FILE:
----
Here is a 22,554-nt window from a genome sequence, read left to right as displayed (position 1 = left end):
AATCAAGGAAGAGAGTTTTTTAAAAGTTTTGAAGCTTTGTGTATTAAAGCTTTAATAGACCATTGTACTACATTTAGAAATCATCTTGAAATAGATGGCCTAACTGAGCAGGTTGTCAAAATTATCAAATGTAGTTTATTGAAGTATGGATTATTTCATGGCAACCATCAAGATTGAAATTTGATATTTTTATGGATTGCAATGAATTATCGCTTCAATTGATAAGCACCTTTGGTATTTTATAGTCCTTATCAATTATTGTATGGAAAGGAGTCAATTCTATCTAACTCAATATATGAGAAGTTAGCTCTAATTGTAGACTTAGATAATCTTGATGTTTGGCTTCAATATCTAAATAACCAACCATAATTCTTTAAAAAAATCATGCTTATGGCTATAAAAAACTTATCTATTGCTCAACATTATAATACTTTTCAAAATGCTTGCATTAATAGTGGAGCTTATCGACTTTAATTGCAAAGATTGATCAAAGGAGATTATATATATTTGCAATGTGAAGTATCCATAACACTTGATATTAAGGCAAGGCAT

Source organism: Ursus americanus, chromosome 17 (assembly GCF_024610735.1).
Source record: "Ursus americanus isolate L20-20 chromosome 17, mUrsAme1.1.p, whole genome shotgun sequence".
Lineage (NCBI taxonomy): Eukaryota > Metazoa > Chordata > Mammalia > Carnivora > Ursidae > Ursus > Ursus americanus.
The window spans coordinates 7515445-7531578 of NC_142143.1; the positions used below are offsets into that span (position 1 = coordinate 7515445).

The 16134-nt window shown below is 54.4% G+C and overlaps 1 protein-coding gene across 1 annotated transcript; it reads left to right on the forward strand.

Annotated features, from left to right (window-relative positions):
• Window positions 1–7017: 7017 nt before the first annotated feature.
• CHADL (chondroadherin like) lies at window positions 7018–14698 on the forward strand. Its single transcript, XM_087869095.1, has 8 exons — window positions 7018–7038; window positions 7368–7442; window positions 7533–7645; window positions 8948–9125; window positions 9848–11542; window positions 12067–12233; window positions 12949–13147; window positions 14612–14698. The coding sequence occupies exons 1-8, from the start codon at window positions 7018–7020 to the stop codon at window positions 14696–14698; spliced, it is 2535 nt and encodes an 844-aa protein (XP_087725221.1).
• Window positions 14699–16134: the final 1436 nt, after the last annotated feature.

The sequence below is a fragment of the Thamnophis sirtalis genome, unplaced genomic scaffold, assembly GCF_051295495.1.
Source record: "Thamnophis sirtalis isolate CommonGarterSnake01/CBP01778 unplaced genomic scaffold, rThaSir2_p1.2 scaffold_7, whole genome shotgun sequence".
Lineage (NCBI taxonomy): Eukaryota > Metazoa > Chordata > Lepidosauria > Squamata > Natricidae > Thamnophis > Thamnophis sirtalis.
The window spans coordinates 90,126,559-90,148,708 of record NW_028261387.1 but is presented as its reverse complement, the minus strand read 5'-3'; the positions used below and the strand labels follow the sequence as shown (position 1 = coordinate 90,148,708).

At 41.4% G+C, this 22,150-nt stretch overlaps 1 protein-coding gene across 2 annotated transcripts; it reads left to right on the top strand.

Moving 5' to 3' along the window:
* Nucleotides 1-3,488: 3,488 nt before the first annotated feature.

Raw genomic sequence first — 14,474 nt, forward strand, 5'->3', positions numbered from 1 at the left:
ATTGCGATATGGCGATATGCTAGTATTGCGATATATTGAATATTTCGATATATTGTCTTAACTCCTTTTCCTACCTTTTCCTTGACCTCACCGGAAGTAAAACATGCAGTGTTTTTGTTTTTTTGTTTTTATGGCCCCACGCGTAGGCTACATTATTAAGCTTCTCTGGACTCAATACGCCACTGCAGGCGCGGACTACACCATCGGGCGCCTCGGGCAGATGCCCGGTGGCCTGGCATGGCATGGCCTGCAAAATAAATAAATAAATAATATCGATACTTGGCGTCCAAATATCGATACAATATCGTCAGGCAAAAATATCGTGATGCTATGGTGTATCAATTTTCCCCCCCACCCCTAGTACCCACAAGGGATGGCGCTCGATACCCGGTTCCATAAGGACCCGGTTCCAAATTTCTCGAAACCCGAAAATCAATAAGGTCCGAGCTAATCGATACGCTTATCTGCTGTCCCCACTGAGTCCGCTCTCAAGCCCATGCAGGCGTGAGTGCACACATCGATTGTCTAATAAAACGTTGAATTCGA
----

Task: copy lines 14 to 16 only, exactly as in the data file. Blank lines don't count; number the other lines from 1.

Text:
Lineage (NCBI taxonomy): Eukaryota > Metazoa > Chordata > Lepidosauria > Squamata > Natricidae > Thamnophis > Thamnophis sirtalis.
The window spans coordinates 90,126,559-90,148,708 of record NW_028261387.1 but is presented as its reverse complement, the minus strand read 5'-3'; the positions used below and the strand labels follow the sequence as shown (position 1 = coordinate 90,148,708).

At 41.4% G+C, this 22,150-nt stretch overlaps 1 protein-coding gene across 2 annotated transcripts; it reads left to right on the top strand.